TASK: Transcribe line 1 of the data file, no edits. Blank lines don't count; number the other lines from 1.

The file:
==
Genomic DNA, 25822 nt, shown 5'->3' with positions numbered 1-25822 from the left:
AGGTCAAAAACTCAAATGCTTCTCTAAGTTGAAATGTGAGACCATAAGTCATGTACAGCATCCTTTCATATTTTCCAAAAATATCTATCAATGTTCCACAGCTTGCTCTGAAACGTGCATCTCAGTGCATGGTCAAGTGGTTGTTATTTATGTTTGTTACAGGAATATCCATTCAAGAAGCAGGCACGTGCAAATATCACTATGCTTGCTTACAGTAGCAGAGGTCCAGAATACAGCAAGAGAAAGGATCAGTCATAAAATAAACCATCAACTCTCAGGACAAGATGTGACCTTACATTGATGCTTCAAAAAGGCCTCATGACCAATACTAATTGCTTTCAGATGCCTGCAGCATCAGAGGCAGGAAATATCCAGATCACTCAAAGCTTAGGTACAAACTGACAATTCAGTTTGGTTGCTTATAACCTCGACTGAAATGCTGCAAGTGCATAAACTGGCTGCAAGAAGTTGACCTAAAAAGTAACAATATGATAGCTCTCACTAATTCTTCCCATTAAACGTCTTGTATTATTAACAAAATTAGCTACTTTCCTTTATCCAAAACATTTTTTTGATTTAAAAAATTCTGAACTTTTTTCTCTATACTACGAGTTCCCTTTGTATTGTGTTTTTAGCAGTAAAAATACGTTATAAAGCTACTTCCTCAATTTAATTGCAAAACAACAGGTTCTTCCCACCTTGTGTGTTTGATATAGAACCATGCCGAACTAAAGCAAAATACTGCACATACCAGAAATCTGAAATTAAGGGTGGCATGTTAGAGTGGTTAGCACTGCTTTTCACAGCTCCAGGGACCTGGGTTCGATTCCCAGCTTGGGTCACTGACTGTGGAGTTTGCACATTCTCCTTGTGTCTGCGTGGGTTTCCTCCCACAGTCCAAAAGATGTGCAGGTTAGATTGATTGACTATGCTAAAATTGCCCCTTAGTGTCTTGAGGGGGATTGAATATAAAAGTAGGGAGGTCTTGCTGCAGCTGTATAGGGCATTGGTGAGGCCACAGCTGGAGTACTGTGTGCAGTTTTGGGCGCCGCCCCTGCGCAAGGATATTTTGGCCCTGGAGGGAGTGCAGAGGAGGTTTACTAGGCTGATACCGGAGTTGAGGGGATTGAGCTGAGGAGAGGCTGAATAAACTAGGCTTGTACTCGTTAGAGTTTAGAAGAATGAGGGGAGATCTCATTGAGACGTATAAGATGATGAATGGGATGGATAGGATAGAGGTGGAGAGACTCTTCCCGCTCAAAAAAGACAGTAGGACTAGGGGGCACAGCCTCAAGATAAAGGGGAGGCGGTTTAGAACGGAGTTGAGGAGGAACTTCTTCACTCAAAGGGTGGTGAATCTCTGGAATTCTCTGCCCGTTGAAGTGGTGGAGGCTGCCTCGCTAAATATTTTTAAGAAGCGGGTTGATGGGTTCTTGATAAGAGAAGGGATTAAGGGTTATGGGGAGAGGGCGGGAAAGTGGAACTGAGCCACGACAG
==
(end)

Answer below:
Genomic DNA, 25822 nt, shown 5'->3' with positions numbered 1-25822 from the left: